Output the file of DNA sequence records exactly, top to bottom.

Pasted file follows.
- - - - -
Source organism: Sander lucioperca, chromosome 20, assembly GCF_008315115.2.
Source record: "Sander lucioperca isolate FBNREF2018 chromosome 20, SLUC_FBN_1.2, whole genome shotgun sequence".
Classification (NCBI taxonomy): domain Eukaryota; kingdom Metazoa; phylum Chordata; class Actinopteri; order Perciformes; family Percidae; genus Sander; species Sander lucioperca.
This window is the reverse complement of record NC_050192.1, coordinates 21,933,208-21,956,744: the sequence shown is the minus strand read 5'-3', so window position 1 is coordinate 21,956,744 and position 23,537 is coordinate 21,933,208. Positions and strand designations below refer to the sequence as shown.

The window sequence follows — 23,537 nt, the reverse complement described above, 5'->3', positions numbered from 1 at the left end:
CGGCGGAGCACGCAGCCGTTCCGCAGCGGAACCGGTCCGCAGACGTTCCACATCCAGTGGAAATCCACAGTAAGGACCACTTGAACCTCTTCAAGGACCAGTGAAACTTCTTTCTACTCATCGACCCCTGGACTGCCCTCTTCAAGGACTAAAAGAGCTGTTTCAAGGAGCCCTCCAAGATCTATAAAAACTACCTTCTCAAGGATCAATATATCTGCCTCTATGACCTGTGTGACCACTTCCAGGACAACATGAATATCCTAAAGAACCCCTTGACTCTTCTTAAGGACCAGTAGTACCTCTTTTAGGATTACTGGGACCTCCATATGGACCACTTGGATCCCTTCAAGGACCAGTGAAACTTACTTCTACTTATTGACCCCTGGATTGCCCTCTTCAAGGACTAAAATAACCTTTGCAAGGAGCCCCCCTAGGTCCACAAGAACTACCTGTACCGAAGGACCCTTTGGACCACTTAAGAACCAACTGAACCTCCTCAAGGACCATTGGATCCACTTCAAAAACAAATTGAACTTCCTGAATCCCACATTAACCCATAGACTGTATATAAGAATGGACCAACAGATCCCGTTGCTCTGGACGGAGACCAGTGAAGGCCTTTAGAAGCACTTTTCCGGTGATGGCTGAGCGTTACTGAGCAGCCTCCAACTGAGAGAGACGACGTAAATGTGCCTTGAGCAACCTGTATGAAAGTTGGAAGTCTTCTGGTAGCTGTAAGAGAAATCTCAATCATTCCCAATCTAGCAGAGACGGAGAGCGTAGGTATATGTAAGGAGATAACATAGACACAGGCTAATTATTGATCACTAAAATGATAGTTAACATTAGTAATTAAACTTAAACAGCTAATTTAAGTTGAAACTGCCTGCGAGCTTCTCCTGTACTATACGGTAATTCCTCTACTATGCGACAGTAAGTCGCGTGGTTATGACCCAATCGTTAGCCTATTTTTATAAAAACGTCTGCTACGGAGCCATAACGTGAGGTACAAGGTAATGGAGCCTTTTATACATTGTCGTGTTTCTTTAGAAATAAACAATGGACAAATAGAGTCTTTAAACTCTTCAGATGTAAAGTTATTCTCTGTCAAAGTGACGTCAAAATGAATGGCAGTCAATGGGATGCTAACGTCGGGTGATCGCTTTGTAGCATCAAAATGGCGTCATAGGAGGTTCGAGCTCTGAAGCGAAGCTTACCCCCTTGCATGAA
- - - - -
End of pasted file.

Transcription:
Source organism: Sander lucioperca, chromosome 20, assembly GCF_008315115.2.
Source record: "Sander lucioperca isolate FBNREF2018 chromosome 20, SLUC_FBN_1.2, whole genome shotgun sequence".
Classification (NCBI taxonomy): domain Eukaryota; kingdom Metazoa; phylum Chordata; class Actinopteri; order Perciformes; family Percidae; genus Sander; species Sander lucioperca.
This window is the reverse complement of record NC_050192.1, coordinates 21,933,208-21,956,744: the sequence shown is the minus strand read 5'-3', so window position 1 is coordinate 21,956,744 and position 23,537 is coordinate 21,933,208. Positions and strand designations below refer to the sequence as shown.

The window sequence follows — 23,537 nt, the reverse complement described above, 5'->3', positions numbered from 1 at the left end:
CGGCGGAGCACGCAGCCGTTCCGCAGCGGAACCGGTCCGCAGACGTTCCACATCCAGTGGAAATCCACAGTAAGGACCACTTGAACCTCTTCAAGGACCAGTGAAACTTCTTTCTACTCATCGACCCCTGGACTGCCCTCTTCAAGGACTAAAAGAGCTGTTTCAAGGAGCCCTCCAAGATCTATAAAAACTACCTTCTCAAGGATCAATATATCTGCCTCTATGACCTGTGTGACCACTTCCAGGACAACATGAATATCCTAAAGAACCCCTTGACTCTTCTTAAGGACCAGTAGTACCTCTTTTAGGATTACTGGGACCTCCATATGGACCACTTGGATCCCTTCAAGGACCAGTGAAACTTACTTCTACTTATTGACCCCTGGATTGCCCTCTTCAAGGACTAAAATAACCTTTGCAAGGAGCCCCCCTAGGTCCACAAGAACTACCTGTACCGAAGGACCCTTTGGACCACTTAAGAACCAACTGAACCTCCTCAAGGACCATTGGATCCACTTCAAAAACAAATTGAACTTCCTGAATCCCACATTAACCCATAGACTGTATATAAGAATGGACCAACAGATCCCGTTGCTCTGGACGGAGACCAGTGAAGGCCTTTAGAAGCACTTTTCCGGTGATGGCTGAGCGTTACTGAGCAGCCTCCAACTGAGAGAGACGACGTAAATGTGCCTTGAGCAACCTGTATGAAAGTTGGAAGTCTTCTGGTAGCTGTAAGAGAAATCTCAATCATTCCCAATCTAGCAGAGACGGAGAGCGTAGGTATATGTAAGGAGATAACATAGACACAGGCTAATTATTGATCACTAAAATGATAGTTAACATTAGTAATTAAACTTAAACAGCTAATTTAAGTTGAAACTGCCTGCGAGCTTCTCCTGTACTATACGGTAATTCCTCTACTATGCGACAGTAAGTCGCGTGGTTATGACCCAATCGTTAGCCTATTTTTATAAAAACGTCTGCTACGGAGCCATAACGTGAGGTACAAGGTAATGGAGCCTTTTATACATTGTCGTGTTTCTTTAGAAATAAACAATGGACAAATAGAGTCTTTAAACTCTTCAGATGTAAAGTTATTCTCTGTCAAAGTGACGTCAAAATGAATGGCAGTCAATGGGATGCTAACGTCGGGTGATCGCTTTGTAGCATCAAAATGGCGTCATAGGAGGTTCGAGCTCTGAAGCGAAGCTTACCCCCTTGCATGAA